An artificial fiber is a threadlike material invented by human researchers. Such fibers do not exist naturally. Some examples of artificial fibers include nylon, rayon, Dacron™, and Orlon™. These terms illustrate that some names of artificial fibers are, or have become, common chemical names (nylon and rayon), while others (Dacron™ and Orlon™) are proprietary names. Proprietary names are names that are owned by some company and are properly written to indicate that the name is a registered trademark (™).
Most artificial fibers are polymers. A polymer is a chemical substance that is produced when one or two small molecules are reacted with each other over and over again. The beginning molecule used in making a polymer is called a monomer. When two different monomers are used, the product that results is called a copolymer.
An example of a copolymer is nylon, first invented by American chemist Wallace Carothers (1896–1937) in 1928. The two monomers of which nylon is made are complicated substances called adipic acid and hexamethylenediamine. For simplicity, call the first monomer A and the second monomer B. A molecule of nylon, then, has a structure something like this:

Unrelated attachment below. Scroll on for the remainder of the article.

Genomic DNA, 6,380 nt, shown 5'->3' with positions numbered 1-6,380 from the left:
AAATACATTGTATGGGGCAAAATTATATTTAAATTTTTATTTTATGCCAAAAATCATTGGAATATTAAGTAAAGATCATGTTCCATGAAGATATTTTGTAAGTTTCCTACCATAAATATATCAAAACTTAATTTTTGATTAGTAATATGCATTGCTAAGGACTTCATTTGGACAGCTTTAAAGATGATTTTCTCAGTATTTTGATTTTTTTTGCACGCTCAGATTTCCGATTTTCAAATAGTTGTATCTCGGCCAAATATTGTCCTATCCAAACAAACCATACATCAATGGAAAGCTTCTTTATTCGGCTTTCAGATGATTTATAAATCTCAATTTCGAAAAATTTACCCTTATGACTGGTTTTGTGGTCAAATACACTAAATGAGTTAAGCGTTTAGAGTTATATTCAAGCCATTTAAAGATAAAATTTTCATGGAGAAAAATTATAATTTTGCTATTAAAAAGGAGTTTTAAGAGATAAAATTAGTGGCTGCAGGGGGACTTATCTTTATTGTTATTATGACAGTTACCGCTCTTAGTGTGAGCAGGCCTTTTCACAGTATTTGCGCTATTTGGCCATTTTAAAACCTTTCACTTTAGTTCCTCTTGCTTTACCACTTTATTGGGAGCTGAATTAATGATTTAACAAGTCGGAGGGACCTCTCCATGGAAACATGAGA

The dashes at the beginning and end of the molecule indicate that the -A-B- sequences goes on and on until it contains hundreds or thousands of monomer units.
The usual process by which artificial fibers are produced is called spinning. When a polymer is first produced, it is generally a thick, viscous (sticky) liquid. That liquid is forced through a disk containing fine holes known as a spinneret. The spinneret may be suspended in the air or it may be submerged under water. As the polymeric liquid passes through the spinneret holes, it become solid, forming long, thin threads.
The properties of an artificial fiber can be changed in a number of ways, including the way in which the polymer is first produced, additives that may be attached to the polymer, and the way the polymer is processed through the spinneret.
Artificial fibers can be made by processes other than polymerization. Glass fibers, for example, can be produced by melting certain kinds of glass and then forcing the melted material through a spinneret to form long, thin threads. Many of these artificial fibers not made from polymers are the result of recent chemical research and show exciting promise for new applications in industry.
[ See also Polymer ]